US Coins

ANA honors writers with top awards

Two numismatists and writers with connections to Coin World received high honors during the American Numismatic Association World’s Fair of Money during the ANA banquet Aug. 16 in Rosemont, Ill.

Coin World senior staff writer Paul A. Gilkes received the Burnett Anderson Memorial Award for Excellence in Numismatic Writing, and retired Coin World editor Beth H. Deisher was inducted into the Numismatic Hall of Fame, along with the late numismatist and author Alan Herbert.

Paul A. Gilkes

Gilkes joined Coin World in 1988, a move that provided him the opportunity to combine his love of coin collecting with his career as a professional journalist.

Since then, more than 5,000 stories bearing his byline have been published in Coin World.

Born in Rockville Centre, Long Island, N.Y., Gilkes grew up on Long Island in Dix Hills. His father worked in the circulation department of Long Island’s premier daily newspaper, Newsday.

At around age 8 he began accompanying his dad each Saturday as the newspaper delivery boys and girls paid their weekly paper bills. His dad allowed him to comb through the change received, picking out coins he wanted and replacing those he selected with other cash.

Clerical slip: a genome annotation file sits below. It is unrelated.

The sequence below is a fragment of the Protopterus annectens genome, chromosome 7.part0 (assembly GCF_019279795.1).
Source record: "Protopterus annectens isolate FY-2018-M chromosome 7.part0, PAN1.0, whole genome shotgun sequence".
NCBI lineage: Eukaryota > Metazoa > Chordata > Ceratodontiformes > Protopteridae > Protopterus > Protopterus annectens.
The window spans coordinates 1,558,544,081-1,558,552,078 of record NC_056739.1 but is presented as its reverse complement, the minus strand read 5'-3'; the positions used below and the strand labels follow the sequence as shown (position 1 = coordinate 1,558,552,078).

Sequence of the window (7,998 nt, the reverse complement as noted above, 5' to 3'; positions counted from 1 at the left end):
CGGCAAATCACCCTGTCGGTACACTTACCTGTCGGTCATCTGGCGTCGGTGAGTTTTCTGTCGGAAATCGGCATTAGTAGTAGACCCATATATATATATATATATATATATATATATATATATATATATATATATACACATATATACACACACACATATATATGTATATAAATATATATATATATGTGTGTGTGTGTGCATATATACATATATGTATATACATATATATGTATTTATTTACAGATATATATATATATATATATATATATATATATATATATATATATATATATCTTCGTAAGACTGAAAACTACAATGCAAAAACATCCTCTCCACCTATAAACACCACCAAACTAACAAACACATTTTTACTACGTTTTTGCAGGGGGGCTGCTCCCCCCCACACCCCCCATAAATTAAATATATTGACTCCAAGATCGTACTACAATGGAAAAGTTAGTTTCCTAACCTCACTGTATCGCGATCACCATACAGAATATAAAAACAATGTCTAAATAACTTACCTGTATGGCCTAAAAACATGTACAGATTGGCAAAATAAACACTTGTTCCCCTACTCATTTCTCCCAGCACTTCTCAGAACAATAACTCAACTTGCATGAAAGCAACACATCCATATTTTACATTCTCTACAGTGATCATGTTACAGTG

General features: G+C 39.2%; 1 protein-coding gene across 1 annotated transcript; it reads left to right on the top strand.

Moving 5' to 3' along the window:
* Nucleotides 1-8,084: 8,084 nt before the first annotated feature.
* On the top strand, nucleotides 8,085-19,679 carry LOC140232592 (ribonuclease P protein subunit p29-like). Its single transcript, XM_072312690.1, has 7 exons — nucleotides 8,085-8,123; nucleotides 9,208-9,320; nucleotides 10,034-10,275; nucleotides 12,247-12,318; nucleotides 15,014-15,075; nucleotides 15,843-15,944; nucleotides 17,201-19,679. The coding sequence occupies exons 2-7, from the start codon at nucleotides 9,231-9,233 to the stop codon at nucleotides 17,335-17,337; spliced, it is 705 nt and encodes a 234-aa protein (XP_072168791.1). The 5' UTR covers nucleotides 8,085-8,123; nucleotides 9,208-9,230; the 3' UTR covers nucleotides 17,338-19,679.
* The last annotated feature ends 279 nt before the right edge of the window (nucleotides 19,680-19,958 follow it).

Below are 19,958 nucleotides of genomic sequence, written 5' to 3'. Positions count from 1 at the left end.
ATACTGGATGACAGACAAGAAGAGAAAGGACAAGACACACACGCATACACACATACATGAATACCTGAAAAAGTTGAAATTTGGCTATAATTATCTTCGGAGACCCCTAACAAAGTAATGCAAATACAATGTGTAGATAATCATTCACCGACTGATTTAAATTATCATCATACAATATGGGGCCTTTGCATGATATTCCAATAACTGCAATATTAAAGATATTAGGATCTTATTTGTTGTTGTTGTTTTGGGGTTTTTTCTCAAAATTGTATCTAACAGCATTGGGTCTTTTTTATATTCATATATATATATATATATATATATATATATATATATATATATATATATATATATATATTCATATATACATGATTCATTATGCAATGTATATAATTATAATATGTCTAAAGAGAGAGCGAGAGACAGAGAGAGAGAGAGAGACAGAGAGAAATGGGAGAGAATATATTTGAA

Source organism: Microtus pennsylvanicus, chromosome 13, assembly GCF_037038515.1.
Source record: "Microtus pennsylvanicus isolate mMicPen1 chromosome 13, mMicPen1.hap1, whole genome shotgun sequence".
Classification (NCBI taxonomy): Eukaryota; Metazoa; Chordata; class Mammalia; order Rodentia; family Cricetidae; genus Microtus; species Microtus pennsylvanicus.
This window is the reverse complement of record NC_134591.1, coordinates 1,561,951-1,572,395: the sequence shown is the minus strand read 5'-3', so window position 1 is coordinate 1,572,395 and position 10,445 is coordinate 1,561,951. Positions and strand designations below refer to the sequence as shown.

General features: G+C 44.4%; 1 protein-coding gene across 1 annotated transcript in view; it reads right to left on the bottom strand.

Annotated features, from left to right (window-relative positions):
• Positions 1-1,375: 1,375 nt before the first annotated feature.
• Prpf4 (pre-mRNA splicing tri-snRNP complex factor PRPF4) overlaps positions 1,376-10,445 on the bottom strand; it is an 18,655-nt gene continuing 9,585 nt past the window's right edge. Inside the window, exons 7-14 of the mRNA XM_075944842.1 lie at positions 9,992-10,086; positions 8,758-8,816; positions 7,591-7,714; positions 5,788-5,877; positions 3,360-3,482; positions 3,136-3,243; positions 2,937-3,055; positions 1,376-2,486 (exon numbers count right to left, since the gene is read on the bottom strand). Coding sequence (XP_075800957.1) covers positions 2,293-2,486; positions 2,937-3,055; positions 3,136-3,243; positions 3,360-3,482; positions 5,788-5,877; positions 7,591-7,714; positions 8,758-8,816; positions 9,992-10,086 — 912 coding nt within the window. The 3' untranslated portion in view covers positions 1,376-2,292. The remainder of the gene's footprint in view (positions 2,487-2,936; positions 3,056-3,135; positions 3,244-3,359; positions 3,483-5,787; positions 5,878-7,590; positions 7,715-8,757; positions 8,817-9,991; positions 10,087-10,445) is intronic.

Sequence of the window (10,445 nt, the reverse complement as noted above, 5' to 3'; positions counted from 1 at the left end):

As he remembers, the “best coin I ever plucked out was a heavily circulated Trade dollar someone used to pay for their subscription. I got it for $1.”

Although no one else in his family was interested in coin collecting, his parents encouraged and supported his interests by purchasing for him a “Red Book” and Whitman folders for Lincoln cents, Jefferson 5-cent coins, Roosevelt dimes, Winged Liberty Head dimes, Washington quarter dollars, and Walking Liberty and Franklin half dollars. The first Boy Scout Merit Badge that Gilkes received was for coin collecting.

Although he still has his cent folders, he cashed in all of his circulated silver coins in 1980 when silver hit $50 an ounce and used the proceeds to purchase his first new car.

In early 1977 he began his career as a freelance writer for a chain of weekly newspapers east of Pittsburgh and eventually was hired full-time as a writer and editor.

In late 1978 he became a reporter and photographer with the Winter Haven Daily News Chief in Florida, and shortly after arriving he was promoted to city editor.

In March 1980, he moved back to Pennsylvania to be bureau chief for the Times Publishing Co. (headquartered in Erie, Pa.), in its Meadville, Pa., office.

During his career at Coin World the U.S. Mint has been his primary beat. However, he has also covered a number of legal cases and congressional hearings.